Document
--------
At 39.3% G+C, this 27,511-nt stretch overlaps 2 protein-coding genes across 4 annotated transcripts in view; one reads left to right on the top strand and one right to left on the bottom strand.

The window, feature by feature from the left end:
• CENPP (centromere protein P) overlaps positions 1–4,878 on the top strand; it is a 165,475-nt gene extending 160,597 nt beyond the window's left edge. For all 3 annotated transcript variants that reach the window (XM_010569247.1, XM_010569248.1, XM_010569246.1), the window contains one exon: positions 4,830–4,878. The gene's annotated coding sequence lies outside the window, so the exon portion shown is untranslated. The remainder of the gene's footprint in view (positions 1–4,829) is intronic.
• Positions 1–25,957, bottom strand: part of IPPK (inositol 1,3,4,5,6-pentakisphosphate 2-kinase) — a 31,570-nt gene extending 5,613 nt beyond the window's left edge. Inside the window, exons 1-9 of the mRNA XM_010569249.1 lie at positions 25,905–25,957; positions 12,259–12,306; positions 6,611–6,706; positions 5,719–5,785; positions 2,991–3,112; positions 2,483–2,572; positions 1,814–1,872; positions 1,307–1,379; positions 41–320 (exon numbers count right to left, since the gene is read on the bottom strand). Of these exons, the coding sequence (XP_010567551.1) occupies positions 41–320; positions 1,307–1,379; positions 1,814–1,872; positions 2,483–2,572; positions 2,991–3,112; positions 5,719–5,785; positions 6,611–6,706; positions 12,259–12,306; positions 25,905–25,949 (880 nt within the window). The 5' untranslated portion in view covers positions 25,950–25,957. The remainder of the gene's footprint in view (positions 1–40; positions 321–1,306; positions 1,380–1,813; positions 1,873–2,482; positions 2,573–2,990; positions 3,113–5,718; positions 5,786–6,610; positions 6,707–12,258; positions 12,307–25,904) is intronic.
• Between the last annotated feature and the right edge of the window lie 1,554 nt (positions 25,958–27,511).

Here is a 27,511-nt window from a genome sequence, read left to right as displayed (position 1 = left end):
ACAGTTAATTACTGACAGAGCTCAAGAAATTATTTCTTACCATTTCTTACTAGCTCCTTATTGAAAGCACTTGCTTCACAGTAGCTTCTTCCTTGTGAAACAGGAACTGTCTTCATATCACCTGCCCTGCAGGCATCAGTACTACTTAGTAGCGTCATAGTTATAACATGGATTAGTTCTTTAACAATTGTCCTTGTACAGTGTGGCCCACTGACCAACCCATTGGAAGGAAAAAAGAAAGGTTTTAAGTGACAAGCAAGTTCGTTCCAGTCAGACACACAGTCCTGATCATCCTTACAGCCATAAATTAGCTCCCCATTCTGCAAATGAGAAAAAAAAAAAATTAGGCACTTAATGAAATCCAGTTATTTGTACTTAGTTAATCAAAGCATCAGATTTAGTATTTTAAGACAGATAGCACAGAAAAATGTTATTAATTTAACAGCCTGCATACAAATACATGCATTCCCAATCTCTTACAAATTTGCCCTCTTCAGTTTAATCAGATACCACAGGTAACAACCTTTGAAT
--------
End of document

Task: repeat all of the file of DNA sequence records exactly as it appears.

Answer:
At 39.3% G+C, this 27,511-nt stretch overlaps 2 protein-coding genes across 4 annotated transcripts in view; one reads left to right on the top strand and one right to left on the bottom strand.

The window, feature by feature from the left end:
• CENPP (centromere protein P) overlaps positions 1–4,878 on the top strand; it is a 165,475-nt gene extending 160,597 nt beyond the window's left edge. For all 3 annotated transcript variants that reach the window (XM_010569247.1, XM_010569248.1, XM_010569246.1), the window contains one exon: positions 4,830–4,878. The gene's annotated coding sequence lies outside the window, so the exon portion shown is untranslated. The remainder of the gene's footprint in view (positions 1–4,829) is intronic.
• Positions 1–25,957, bottom strand: part of IPPK (inositol 1,3,4,5,6-pentakisphosphate 2-kinase) — a 31,570-nt gene extending 5,613 nt beyond the window's left edge. Inside the window, exons 1-9 of the mRNA XM_010569249.1 lie at positions 25,905–25,957; positions 12,259–12,306; positions 6,611–6,706; positions 5,719–5,785; positions 2,991–3,112; positions 2,483–2,572; positions 1,814–1,872; positions 1,307–1,379; positions 41–320 (exon numbers count right to left, since the gene is read on the bottom strand). Of these exons, the coding sequence (XP_010567551.1) occupies positions 41–320; positions 1,307–1,379; positions 1,814–1,872; positions 2,483–2,572; positions 2,991–3,112; positions 5,719–5,785; positions 6,611–6,706; positions 12,259–12,306; positions 25,905–25,949 (880 nt within the window). The 5' untranslated portion in view covers positions 25,950–25,957. The remainder of the gene's footprint in view (positions 1–40; positions 321–1,306; positions 1,380–1,813; positions 1,873–2,482; positions 2,573–2,990; positions 3,113–5,718; positions 5,786–6,610; positions 6,707–12,258; positions 12,307–25,904) is intronic.
• Between the last annotated feature and the right edge of the window lie 1,554 nt (positions 25,958–27,511).

Here is a 27,511-nt window from a genome sequence, read left to right as displayed (position 1 = left end):
ACAGTTAATTACTGACAGAGCTCAAGAAATTATTTCTTACCATTTCTTACTAGCTCCTTATTGAAAGCACTTGCTTCACAGTAGCTTCTTCCTTGTGAAACAGGAACTGTCTTCATATCACCTGCCCTGCAGGCATCAGTACTACTTAGTAGCGTCATAGTTATAACATGGATTAGTTCTTTAACAATTGTCCTTGTACAGTGTGGCCCACTGACCAACCCATTGGAAGGAAAAAAGAAAGGTTTTAAGTGACAAGCAAGTTCGTTCCAGTCAGACACACAGTCCTGATCATCCTTACAGCCATAAATTAGCTCCCCATTCTGCAAATGAGAAAAAAAAAAAATTAGGCACTTAATGAAATCCAGTTATTTGTACTTAGTTAATCAAAGCATCAGATTTAGTATTTTAAGACAGATAGCACAGAAAAATGTTATTAATTTAACAGCCTGCATACAAATACATGCATTCCCAATCTCTTACAAATTTGCCCTCTTCAGTTTAATCAGATACCACAGGTAACAACCTTTGAAT